Battle of Longewala (Famous Photograph)

Tank tracks photograph from Battle of Longewala in 1971 war. Major Kuldip Singh Chandpuri and other heroes in truth caused big casualties to Pakistani army.

It is not a modern art painting nor it is a drawing made on a sandy beach. Today’s famous photograph does not belong to such pleasant environs. Instead it is a war photograph; taken from a bloody battle: The Battle of Longewala. This battle was part of the India-Pakistan war of 1971 in which Pakistan eventually had surrendered. Battle of Longewala was the first major engagement between the belligerent countries on the Western sector. If you have seen Sunny Deol starer Border movie, released in 1997, you must already be knowing quite a bit about this battle. The movie depicts the events that took place during the Longewala battle.

Battle of Longewala. An aerial view of tracks left by Pakistani tanks when they tried to escape fire from Indian Air Force (IAF).

Battle of Longewala. An aerial view of tracks left by Pakistani tanks when they tried to escape fire from Indian Air Force (IAF).

This photograph is taken by a reconnaissance plane and it shows the tracks of Pakistani tanks that were made during their desperate last minute maneuvers to avoid strike by the fighter places of Indian Air Force. The circled areas in the photograph show the destroyed Pakistani tanks.

During the war, Pakistan’s President Yahya Khan knew that the East Pakistan was indefensible. Therefore, he wanted to concentrate on Western border to grab as much Indian territory as possible. This territory later could be used as a tool to pressurize India during the negotiation. Pakistani Army chief General Tikka Khan proposed that Pakistani Army should enter the Indian territory under the cover of Pakistan Air Force.

The Pakistani army decided to enter through Longewala (about 80 kilometers from Ramgarh) and then hoped to capture Jaisalmer via Ramgarh. However, the Pakistani army made several strategic mistakes in planning and execution of this attack. They sent forces along with two tank battalions to Longewala at the night of 4 December 1971. But the Pak troops did not send anyone, in advance, to know about the route in the desert terrain.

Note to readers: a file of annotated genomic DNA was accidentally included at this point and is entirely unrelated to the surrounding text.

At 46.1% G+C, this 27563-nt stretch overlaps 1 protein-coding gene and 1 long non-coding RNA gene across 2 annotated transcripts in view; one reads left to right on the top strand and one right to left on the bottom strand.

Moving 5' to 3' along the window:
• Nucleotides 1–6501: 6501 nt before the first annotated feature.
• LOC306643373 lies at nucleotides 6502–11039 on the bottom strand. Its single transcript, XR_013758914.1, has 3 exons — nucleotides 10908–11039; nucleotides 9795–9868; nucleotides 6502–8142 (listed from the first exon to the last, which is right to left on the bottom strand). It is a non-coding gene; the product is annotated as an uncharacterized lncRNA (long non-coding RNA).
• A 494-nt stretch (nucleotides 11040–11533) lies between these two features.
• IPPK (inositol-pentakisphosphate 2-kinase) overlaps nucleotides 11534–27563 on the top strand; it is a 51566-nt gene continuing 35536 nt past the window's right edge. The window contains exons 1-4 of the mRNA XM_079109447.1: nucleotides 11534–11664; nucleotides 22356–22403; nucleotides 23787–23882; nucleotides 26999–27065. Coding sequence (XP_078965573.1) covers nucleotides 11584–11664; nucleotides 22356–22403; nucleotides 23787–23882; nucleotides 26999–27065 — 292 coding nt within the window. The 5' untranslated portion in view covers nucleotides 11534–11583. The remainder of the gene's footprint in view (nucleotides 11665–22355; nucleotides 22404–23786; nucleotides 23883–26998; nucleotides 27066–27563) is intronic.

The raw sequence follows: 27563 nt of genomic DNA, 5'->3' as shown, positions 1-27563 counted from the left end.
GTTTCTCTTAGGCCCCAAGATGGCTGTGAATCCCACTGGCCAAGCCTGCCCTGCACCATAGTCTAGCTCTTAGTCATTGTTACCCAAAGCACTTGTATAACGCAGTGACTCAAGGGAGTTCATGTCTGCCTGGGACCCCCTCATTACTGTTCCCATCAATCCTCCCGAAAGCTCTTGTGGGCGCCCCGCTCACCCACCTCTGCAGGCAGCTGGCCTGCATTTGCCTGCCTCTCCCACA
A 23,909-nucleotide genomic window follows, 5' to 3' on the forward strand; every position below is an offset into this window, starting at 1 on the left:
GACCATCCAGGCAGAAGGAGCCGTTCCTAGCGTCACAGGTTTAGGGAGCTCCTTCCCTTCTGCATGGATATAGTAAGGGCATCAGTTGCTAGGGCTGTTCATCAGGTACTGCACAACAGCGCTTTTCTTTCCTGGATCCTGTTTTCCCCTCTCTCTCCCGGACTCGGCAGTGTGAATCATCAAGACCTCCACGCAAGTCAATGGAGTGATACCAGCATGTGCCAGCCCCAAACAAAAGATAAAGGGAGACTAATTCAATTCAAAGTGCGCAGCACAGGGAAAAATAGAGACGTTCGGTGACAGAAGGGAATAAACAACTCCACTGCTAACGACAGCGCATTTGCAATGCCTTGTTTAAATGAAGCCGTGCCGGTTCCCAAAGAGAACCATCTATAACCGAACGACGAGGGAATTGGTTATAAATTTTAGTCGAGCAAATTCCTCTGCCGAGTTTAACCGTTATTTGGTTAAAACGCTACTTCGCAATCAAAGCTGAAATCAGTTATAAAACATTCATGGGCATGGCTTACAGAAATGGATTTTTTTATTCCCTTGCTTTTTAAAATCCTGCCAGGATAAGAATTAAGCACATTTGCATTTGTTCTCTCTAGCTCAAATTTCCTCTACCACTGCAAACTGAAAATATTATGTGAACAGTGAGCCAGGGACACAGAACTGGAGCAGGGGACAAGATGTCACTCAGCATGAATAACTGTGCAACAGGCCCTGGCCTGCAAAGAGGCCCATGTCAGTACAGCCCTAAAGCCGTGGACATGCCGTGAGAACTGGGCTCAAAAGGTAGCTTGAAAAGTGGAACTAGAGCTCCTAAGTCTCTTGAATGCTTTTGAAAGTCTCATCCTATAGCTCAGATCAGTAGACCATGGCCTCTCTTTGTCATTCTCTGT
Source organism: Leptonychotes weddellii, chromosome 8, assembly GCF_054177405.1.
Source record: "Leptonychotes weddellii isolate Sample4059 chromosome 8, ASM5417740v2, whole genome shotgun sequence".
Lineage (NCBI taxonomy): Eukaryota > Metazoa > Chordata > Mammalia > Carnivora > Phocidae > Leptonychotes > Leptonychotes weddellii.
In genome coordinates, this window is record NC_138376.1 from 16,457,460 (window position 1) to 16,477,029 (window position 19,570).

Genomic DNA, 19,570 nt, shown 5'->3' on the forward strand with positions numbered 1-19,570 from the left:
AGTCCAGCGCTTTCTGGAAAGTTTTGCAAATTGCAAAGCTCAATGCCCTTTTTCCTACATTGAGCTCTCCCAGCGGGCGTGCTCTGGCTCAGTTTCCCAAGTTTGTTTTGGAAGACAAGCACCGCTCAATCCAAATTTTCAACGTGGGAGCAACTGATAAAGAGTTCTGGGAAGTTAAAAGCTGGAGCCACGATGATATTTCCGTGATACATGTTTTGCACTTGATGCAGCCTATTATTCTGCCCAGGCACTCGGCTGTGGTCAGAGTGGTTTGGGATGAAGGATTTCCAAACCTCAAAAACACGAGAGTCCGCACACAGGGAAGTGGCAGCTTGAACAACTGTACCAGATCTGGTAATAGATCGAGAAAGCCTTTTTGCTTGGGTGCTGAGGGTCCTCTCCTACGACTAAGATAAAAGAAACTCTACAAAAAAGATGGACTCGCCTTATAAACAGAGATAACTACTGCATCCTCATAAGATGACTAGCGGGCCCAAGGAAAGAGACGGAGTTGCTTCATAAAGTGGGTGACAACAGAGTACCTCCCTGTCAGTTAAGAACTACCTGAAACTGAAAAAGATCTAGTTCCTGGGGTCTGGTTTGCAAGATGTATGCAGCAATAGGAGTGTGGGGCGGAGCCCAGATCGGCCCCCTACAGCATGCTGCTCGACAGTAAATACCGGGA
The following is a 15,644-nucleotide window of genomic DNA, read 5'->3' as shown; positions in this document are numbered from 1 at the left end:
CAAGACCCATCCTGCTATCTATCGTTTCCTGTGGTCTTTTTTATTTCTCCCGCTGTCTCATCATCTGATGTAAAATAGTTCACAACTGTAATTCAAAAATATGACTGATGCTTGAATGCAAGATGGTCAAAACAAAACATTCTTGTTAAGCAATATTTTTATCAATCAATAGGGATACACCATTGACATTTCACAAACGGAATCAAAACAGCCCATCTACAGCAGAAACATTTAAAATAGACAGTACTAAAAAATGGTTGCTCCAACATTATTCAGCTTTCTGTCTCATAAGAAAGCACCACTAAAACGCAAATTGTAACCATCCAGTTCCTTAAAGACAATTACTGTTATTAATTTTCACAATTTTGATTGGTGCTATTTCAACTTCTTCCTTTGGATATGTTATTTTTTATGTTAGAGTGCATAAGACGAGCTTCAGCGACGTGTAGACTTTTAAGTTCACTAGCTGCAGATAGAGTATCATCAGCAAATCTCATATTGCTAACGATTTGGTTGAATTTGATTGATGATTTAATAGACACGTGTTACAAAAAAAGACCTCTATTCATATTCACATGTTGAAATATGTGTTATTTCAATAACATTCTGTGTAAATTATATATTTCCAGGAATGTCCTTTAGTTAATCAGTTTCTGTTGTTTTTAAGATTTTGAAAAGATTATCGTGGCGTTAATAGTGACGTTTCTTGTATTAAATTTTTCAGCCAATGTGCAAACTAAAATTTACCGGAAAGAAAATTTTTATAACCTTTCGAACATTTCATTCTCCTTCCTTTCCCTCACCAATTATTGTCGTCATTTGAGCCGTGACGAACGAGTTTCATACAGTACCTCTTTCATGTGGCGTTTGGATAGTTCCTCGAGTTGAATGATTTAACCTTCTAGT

The Longewala outpost of Indian Army was then held by Major Kuldip Singh Chandpuri and his 120 men. Their position was on top of a large sand dune which they had surrounded with barbed wires. The Indian party was in a very strong defensive position due to the height of sand dune. Also the sandy area was not easily navigable by the vehicles (as well as tanks). Apart from their usual rifles, the Indian men had only one Jeep mounted M40 anti-tank gun. The attacking Pak forces had 2800 soldiers, 65 tanks, 138 military vehicles, 5 field guns and 3 anti-aircraft guns. Pakistani forces, led by Brigadier Tariq Mir, attacked Indian outpost on the intervening night of the 4 and 5 December 1971. The attack began at 12:30 in the night.

In the first wave of attack, Pakistani soldiers killed five out of ten camels of the Indian Border Security Force (BSF) available to the outpost. Indians had no time to lay a proper minefield, so they hastily laid as many mines as possible in the vicinity of the outpost. As the column of 65 Pakistani tanks advanced, the Indian soldiers patiently held fire. When the tanks were about 20 meters away, the Indians opened fire and using the sole anti-tank gun they had they destroyed two foremost tanks in the column.

The outpost was to get support from Indian Air Force (IAF) but the IAF plane could not fly because they were not equipped with the night vision. So, the outpost was told either to hold ground until dawn or flee. Major Chandpuri’s men, brave as they were, decided to defend their post. And they did! They held the advance of Pakistani forces until the sun rose above the horizon.

That rising sun of 5 December 1971 brought nightmare for the Pakistani troops. The Indian Air Force sent four Hawker Hunter fighter jets to help the Indian soldiers. Pakistani troops had not planned for such an attack. They had thought that they will easily win the outpost under the dark cover of night. But as the night waned, they found IAF jets hovering over their heads. And then began destruction. For Indian jets the Pakistani tanks proved to be sitting ducks. The desert was open, there was no place to hide, tanks’ guns were not able to hit the aircraft and they were also under fire from the Indian soldiers on ground. The Pakistani forces sent messages to ask for air support but the Pakistan Air Force was busy elsewhere. So, Indian jets had no resistance at all.